Mitchell S. Jackson’s debut novel The Residue Years was praised by publications including The New York Times, The Paris Review, The Times of London, and The Sydney Morning Herald. The novel was honored with the Ernest Gaines Award for Literary Excellence and was a finalist for the Center For Fiction’s Flaherty-Dunnan First novel prize, the PEN/ Hemingway Award For First Fiction, and the Hurston / Wright Legacy Award. Jackson has received fellowships from the Lannan Foundation, The Center For Fiction, and the Urban Artist Initiative. Jackson teaches writing at New York University and Columbia University. Find him at www.mitchellsjackson.com or @mitchsjackson.


“I recently had something of a probate hearing for all my books: each was considered and recommended for continued inclusion in my collection — or not. I kept those I’ve read and loved; I kept those I haven’t read but intend to; and I kept those given to me by someone important to me, whether or not I plan to read them. The others were sold to the local used bookstore. I received $99 for them, which purchased groceries, sixty pounds of timothy hay pellets for my large rabbit, and a glass of tempranillo. I like thinking that the unwanted books were nevertheless consumed, via conversion into food and drink for me and my family. My literary resolution this year is to buy no new books until I’ve read all the books I already have, and I don’t expect one year will be nearly enough time for the task.”

Merritt Tierce is the author of the novel Love Me Back (Doubleday). She is a 2013 National Book Foundation “5 Under 35” Honoree and a recipient of a Rona Jaffe Foundation Writers’ Award. She lives in Texas with her husband and children.


“I need to ritualize my writing habits in 2015. What that means is every day, at a certain time, for a certain amount of time, I need to be working at my desk. I usually write pretty regularly, but right now writing occupies the same head space in my life as “going to the gym.” Fingers crossed, in 2015 it’ll be closer to “brushing your teeth.”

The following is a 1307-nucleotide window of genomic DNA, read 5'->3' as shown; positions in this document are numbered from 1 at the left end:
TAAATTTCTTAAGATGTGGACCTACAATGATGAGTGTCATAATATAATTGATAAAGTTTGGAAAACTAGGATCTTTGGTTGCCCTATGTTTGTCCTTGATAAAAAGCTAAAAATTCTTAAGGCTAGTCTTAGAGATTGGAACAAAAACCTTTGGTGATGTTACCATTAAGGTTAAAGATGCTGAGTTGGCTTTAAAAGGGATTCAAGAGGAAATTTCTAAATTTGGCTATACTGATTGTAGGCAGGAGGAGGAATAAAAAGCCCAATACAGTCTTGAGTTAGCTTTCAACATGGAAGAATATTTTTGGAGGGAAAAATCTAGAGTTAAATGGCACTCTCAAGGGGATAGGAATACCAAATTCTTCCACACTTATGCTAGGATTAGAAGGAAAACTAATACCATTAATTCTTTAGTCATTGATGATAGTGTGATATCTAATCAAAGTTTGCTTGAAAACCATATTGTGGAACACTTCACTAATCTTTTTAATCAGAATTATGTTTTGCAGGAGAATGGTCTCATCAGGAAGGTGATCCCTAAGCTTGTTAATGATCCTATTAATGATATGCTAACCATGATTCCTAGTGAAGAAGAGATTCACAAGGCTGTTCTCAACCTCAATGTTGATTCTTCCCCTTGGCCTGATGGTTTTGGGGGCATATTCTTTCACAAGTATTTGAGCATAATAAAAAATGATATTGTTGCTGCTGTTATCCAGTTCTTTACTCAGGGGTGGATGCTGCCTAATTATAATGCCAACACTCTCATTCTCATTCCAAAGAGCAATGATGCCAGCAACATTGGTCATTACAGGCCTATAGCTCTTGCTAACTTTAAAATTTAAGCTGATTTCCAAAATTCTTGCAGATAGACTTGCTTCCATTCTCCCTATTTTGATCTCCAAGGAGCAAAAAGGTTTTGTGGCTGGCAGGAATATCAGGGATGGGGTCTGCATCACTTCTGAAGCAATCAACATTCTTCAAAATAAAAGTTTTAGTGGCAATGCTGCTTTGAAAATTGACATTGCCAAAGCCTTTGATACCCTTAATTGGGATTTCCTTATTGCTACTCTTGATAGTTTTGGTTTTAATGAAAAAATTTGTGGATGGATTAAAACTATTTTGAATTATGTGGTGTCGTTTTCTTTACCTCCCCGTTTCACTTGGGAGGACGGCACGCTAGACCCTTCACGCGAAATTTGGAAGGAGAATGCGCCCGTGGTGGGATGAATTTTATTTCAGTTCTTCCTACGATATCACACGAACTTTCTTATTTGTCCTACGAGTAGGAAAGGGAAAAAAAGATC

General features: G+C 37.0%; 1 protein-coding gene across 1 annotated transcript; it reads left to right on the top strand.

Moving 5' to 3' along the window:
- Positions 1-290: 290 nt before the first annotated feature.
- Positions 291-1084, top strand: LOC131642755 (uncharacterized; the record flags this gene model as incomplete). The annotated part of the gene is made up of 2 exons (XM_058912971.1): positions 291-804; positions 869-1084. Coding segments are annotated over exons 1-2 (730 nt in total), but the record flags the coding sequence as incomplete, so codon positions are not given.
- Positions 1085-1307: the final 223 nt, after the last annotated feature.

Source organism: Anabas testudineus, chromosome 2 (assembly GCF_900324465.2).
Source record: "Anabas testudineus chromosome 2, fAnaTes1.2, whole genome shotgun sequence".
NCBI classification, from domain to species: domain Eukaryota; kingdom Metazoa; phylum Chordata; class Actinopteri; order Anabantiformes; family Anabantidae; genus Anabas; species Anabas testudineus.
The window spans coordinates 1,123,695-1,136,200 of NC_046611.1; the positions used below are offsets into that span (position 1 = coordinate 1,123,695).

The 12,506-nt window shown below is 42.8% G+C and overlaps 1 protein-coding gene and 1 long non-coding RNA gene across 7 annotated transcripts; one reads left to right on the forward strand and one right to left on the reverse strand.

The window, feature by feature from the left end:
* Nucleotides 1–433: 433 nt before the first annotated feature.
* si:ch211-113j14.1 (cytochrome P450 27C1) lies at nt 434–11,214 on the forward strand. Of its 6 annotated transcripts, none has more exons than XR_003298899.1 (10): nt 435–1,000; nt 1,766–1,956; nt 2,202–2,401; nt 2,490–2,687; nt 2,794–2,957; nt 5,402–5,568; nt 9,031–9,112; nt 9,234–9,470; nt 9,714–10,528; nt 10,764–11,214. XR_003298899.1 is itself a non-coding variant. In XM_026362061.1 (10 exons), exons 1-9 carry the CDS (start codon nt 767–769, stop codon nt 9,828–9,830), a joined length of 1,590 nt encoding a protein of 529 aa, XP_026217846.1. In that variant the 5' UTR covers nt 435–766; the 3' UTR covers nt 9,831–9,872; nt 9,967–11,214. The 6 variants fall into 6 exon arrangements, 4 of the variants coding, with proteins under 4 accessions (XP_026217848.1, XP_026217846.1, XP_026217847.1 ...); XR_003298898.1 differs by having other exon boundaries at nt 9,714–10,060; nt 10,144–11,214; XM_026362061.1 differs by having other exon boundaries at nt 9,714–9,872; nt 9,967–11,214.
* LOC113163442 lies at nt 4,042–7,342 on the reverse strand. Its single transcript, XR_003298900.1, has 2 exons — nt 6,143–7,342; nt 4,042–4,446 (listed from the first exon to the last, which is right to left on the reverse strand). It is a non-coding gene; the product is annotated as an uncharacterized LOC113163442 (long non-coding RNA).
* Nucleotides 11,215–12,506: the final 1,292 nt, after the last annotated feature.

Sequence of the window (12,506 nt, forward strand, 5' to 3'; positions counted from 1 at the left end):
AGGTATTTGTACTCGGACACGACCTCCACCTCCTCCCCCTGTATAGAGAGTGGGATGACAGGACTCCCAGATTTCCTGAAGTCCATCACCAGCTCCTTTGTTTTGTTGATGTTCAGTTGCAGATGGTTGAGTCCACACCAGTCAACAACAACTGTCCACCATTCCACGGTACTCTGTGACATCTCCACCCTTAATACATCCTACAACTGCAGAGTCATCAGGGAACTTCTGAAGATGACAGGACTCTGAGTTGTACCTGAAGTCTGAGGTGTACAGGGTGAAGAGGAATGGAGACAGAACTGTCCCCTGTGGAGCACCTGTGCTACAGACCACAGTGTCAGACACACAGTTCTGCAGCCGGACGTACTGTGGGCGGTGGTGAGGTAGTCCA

Bill Cheng is the author of Southern Cross the Dog.


“Although I knew it in theory, the events of this year really brought home the fact that reading is a political act. For 2015, my goal is to read 2:1 — two books written by or about people of color for every book by or about a white person. In 2014 I read more internationally, which got me beyond my own country; now it’s time to get beyond my own skin.”

Jenn Northington has worked in books since 2004, as a bookseller and events planner. She’s also the co-founder of the Bookrageous podcast and a freelance writer and reviewer.


“Until relatively recently, I worked in film. During these pre-publishing days, I made sure to keep a notebook full of impressions, sentences, dates, titles, and threads of thought inspired by what I was reading. Now that books are work-related and part of my daily conversations, I’ve become lazy about this kind of record-keeping, about making sure there is a personal account of what I’ve consumed, learned, loved, and hated. In 2015, I’d like to make sure I return to putting my book-related thoughts in a notebook, because tracking how and why and what and where I read means, for me, a return to the love of it, rather than just a mercenary plowing through the TBR pile.”

Lisa Lucas is the publisher of Guernica, an online magazine of art and politics. Lucas also serves as co-chair of the nonfiction committee for the Brooklyn Book Festival.


“My literary new year’s resolution is to read slower. I want to try and re-discover the kind of reading where you savor every page instead of thinking about unread emails, progress through the book, progress through the to-be-read pile, and the quantity of remaining tea bags in cupboard.”

Jonathan Lee is the Associate Editor of A Public Space and author of the forthcoming novel High Dive


“My resolution is to read fewer books. I finished 161 books in 2014, which is just too many. I know it sounds like I’m bragging (I am, a little), but staying up on lit means reading quickly and voraciously. Thinking back on all 161 of those books, I’ve retained so little of any of them. In 2015, I’m going to do less — read slower, more deliberately. In a way, my resolution is to be more patient.”

Kevin Nguyen is the Editorial Director of Oyster and edits The Oyster Review.


“In honor of the read-a-thons that brought me such joy in elementary school, in 2015 I’ve resolved to have a monthly personal read-a-thon. No errands or grading or dishes. Just me and some snacks and a pile of books. Maybe I’ll go for a run at some point during the day, but probably not.

Kirstin Valdez Quade received a 5 Under 35 award from the National Book Foundation and a Rona Jaffe Foundation Writers’ Award. Her work has appeared in The New Yorker, Narrative, The Best American Short Stories, The O. Henry Prize Stories, and elsewhere. A former Wallace Stegner Fellow and Jones Lecturer at Stanford University, she currently teaches at the University of Michigan. Her debut story collection, , is due out this March from W. W. Norton & Company.